Figure 17-2 Effect of decreasing arterial oxygen saturation on blood flow through an isolated dog leg.

Total cyanide poisoning of oxygen usage by a local tissue area can cause local blood flow to increase as much as sevenfold, thus demonstrating the extreme effect of oxygen deficiency to increase blood flow.

There are two basic theories for the regulation of local blood flow when either the rate of tissue metabolism changes or the availability of oxygen changes. They are (1) the vasodilator theory and (2) the oxygen lack theory.

Vasodilator Theory for Acute Local Blood Flow Regulation—Possible Special Role of Adenosine

According to this theory, the greater the rate of metabolism or the less the availability of oxygen or some other nutrients to a tissue, the greater the rate of formation of vasodilator substances in the tissue cells.The vasodilator substances then are believed to diffuse through the tissues to the precapillary sphincters, metarterioles, and arterioles to cause dilation. Some of the different vasodilator substances that have been suggested are adenosine, carbon dioxide, adenosine phosphate compounds, histamine, potassium ions, and hydrogen ions.

Vasodilator substances may be released from the tissue in response to oxygen deficiency. For instance, experiments have shown that decreased availability of oxygen can cause both adenosine and lactic acid (containing hydrogen ions) to be released into the spaces between the tissue cells; these substances then cause intense acute vasodilation and therefore are responsible, or partially responsible, for the local blood flow regulation. Vasodilator substances, such as carbon dioxide, lactic acid, and potassium ions, tend to increase in the tissues when blood flow is reduced and cell metabolism continues at the same rate, or when cell metabolism is suddenly increased. As the concentration of vasodilator metabolites increases, this causes vasodilation of the arterioles, increasing the tissue blood flow and returning the tissue concentration of the metabolites toward normal.

Many physiologists believe that adenosine is an important local vasodilator for controlling local blood flow. For example, minute quantities of adenosine are released from heart muscle cells when coronary blood flow becomes too little, and this causes enough local vasodilation in the heart to return coronary blood flow back to normal. Also, whenever the heart becomes more active than normal and the heart’s metabolism increases an extra amount, this, too, causes increased utilization of oxygen, followed by (1) decreased oxygen concentration in the heart muscle cells with (2) consequent degradation of adenosine triphosphate (ATP), which (3) increases the release of adenosine. It is believed that much of this adenosine leaks out of the heart muscle cells to cause coronary vasodilation, providing increased coronary blood flow to supply the increased nutrient demands of the active heart.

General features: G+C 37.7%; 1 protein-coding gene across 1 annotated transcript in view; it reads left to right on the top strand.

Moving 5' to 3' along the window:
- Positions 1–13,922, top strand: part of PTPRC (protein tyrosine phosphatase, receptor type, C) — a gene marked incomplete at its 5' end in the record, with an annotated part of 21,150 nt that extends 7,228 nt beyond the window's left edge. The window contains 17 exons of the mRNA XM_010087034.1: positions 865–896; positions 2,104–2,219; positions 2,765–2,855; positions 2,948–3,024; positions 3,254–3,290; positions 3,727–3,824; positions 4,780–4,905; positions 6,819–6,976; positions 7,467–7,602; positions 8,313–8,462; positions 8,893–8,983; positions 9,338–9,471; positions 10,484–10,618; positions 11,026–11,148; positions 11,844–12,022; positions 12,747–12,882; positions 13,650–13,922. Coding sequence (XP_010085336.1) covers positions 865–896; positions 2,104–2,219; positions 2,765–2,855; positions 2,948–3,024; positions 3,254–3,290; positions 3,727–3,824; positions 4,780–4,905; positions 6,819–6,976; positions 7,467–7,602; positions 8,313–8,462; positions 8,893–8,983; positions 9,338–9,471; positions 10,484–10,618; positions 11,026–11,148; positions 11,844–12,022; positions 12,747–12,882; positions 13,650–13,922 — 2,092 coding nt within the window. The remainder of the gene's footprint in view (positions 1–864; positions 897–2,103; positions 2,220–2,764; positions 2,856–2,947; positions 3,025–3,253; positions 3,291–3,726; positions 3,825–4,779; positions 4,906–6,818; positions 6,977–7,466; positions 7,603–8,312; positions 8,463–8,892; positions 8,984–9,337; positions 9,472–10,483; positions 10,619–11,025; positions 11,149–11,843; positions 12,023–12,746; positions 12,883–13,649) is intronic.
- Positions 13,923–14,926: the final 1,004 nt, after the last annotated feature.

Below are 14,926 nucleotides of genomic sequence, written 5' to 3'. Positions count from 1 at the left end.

Although research evidence is less clear, many physiologists also have suggested that the same adenosine mechanism is an important controller of blood flow in skeletal muscle and many other tissues, as well as in the heart. It has been difficult, however, to prove that sufficient quantities of any single vasodilator substance, including adenosine, are indeed formed in the tissues to cause all the measured increase in blood flow. It is likely that a combination of several different vasodilators released by the tissues contributes to blood flow regulation.

Oxygen Lack Theory for Local Blood Flow Control

Although the vasodilator theory is widely accepted, several critical facts have made other physiologists favor still another theory, which can be called either the oxygen lack theory or, more accurately, the nutrient lack theory (because other nutrients besides oxygen are involved). Oxygen (and other nutrients as well) is required as one of the metabolic nutrients to cause vascular muscle contraction. Therefore, in the absence of adequate oxygen, it is reasonable to believe that the blood vessels simply would relax and therefore naturally dilate. Also, increased utilization of oxygen in the tissues as a result of increased metabolism theoretically could decrease the availability of oxygen to the smooth muscle fibers in the local blood vessels, and this, too, would cause local vasodilation.

A mechanism by which the oxygen lack theory could operate is shown in Figure 17-3. This figure shows a tissue unit, consisting of a metarteriole with a single sidearm capillary and its surrounding tissue. At the origin of the capillary is a precapillary sphincter, and around the metarteriole are several other smooth muscle fibers. Observing such a tissue under a microscope—for example, in a bat’s wing—one sees that the precapillary sphincters are normally either completely open or completely closed. The number of precapillary sphincters that are open at any given time is roughly proportional to the requirements of the tissue for nutrition. The precapillary sphincters and metarterioles open and close cyclically several times per minute, with the duration of the open phases being proportional to the metabolic needs of the tissues for oxygen. The cyclical opening and closing is called vasomotion.